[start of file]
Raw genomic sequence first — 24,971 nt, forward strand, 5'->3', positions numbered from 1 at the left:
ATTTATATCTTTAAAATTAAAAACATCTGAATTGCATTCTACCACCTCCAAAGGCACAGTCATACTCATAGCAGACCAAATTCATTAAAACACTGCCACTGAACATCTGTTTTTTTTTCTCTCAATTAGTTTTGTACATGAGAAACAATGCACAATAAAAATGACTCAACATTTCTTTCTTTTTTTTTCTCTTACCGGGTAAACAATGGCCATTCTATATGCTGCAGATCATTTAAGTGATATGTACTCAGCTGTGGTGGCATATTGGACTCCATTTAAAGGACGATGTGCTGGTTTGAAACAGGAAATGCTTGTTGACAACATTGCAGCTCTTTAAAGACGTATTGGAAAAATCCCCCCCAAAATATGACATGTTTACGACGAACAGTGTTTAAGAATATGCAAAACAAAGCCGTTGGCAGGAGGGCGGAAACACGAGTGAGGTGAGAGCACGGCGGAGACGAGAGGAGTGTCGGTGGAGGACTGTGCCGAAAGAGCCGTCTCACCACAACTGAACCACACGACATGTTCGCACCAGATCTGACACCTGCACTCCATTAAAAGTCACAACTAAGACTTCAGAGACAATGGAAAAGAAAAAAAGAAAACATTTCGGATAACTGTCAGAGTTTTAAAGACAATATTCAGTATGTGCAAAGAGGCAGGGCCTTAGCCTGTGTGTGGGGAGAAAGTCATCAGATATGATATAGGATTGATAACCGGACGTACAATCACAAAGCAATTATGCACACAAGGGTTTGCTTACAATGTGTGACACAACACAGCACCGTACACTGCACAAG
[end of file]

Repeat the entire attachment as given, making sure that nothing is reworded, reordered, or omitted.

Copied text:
Raw genomic sequence first — 24,971 nt, forward strand, 5'->3', positions numbered from 1 at the left:
ATTTATATCTTTAAAATTAAAAACATCTGAATTGCATTCTACCACCTCCAAAGGCACAGTCATACTCATAGCAGACCAAATTCATTAAAACACTGCCACTGAACATCTGTTTTTTTTTCTCTCAATTAGTTTTGTACATGAGAAACAATGCACAATAAAAATGACTCAACATTTCTTTCTTTTTTTTTCTCTTACCGGGTAAACAATGGCCATTCTATATGCTGCAGATCATTTAAGTGATATGTACTCAGCTGTGGTGGCATATTGGACTCCATTTAAAGGACGATGTGCTGGTTTGAAACAGGAAATGCTTGTTGACAACATTGCAGCTCTTTAAAGACGTATTGGAAAAATCCCCCCCAAAATATGACATGTTTACGACGAACAGTGTTTAAGAATATGCAAAACAAAGCCGTTGGCAGGAGGGCGGAAACACGAGTGAGGTGAGAGCACGGCGGAGACGAGAGGAGTGTCGGTGGAGGACTGTGCCGAAAGAGCCGTCTCACCACAACTGAACCACACGACATGTTCGCACCAGATCTGACACCTGCACTCCATTAAAAGTCACAACTAAGACTTCAGAGACAATGGAAAAGAAAAAAAGAAAACATTTCGGATAACTGTCAGAGTTTTAAAGACAATATTCAGTATGTGCAAAGAGGCAGGGCCTTAGCCTGTGTGTGGGGAGAAAGTCATCAGATATGATATAGGATTGATAACCGGACGTACAATCACAAAGCAATTATGCACACAAGGGTTTGCTTACAATGTGTGACACAACACAGCACCGTACACTGCACAAG